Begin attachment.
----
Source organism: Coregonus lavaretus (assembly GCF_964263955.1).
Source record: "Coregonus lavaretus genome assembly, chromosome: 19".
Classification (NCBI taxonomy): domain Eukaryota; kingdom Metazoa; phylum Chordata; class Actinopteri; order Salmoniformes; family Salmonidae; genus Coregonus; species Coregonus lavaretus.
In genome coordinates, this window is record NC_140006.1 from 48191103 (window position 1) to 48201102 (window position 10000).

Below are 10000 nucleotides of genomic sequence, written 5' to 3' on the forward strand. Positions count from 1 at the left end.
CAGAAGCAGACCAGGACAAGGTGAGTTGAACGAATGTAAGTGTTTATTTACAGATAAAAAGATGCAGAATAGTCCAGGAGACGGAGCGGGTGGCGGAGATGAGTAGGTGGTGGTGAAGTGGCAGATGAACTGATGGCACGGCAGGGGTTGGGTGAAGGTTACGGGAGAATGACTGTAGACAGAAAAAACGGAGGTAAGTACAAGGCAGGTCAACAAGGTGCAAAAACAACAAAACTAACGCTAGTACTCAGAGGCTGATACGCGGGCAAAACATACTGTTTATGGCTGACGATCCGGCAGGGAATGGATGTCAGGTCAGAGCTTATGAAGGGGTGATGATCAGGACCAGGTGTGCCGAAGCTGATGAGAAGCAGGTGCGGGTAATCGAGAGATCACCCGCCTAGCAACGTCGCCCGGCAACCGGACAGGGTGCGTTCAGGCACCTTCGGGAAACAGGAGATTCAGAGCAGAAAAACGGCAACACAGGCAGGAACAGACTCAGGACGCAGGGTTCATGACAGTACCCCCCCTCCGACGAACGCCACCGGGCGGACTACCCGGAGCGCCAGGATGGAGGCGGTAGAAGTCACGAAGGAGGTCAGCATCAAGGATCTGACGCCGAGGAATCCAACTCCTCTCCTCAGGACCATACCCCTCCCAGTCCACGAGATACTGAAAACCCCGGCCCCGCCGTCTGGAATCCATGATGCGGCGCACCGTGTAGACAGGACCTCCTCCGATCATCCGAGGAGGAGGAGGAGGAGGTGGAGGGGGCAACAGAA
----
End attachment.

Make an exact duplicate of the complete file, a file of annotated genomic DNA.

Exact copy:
Source organism: Coregonus lavaretus (assembly GCF_964263955.1).
Source record: "Coregonus lavaretus genome assembly, chromosome: 19".
Classification (NCBI taxonomy): domain Eukaryota; kingdom Metazoa; phylum Chordata; class Actinopteri; order Salmoniformes; family Salmonidae; genus Coregonus; species Coregonus lavaretus.
In genome coordinates, this window is record NC_140006.1 from 48191103 (window position 1) to 48201102 (window position 10000).

Below are 10000 nucleotides of genomic sequence, written 5' to 3' on the forward strand. Positions count from 1 at the left end.
CAGAAGCAGACCAGGACAAGGTGAGTTGAACGAATGTAAGTGTTTATTTACAGATAAAAAGATGCAGAATAGTCCAGGAGACGGAGCGGGTGGCGGAGATGAGTAGGTGGTGGTGAAGTGGCAGATGAACTGATGGCACGGCAGGGGTTGGGTGAAGGTTACGGGAGAATGACTGTAGACAGAAAAAACGGAGGTAAGTACAAGGCAGGTCAACAAGGTGCAAAAACAACAAAACTAACGCTAGTACTCAGAGGCTGATACGCGGGCAAAACATACTGTTTATGGCTGACGATCCGGCAGGGAATGGATGTCAGGTCAGAGCTTATGAAGGGGTGATGATCAGGACCAGGTGTGCCGAAGCTGATGAGAAGCAGGTGCGGGTAATCGAGAGATCACCCGCCTAGCAACGTCGCCCGGCAACCGGACAGGGTGCGTTCAGGCACCTTCGGGAAACAGGAGATTCAGAGCAGAAAAACGGCAACACAGGCAGGAACAGACTCAGGACGCAGGGTTCATGACAGTACCCCCCCTCCGACGAACGCCACCGGGCGGACTACCCGGAGCGCCAGGATGGAGGCGGTAGAAGTCACGAAGGAGGTCAGCATCAAGGATCTGACGCCGAGGAATCCAACTCCTCTCCTCAGGACCATACCCCTCCCAGTCCACGAGATACTGAAAACCCCGGCCCCGCCGTCTGGAATCCATGATGCGGCGCACCGTGTAGACAGGACCTCCTCCGATCATCCGAGGAGGAGGAGGAGGAGGTGGAGGGGGCAACAGAA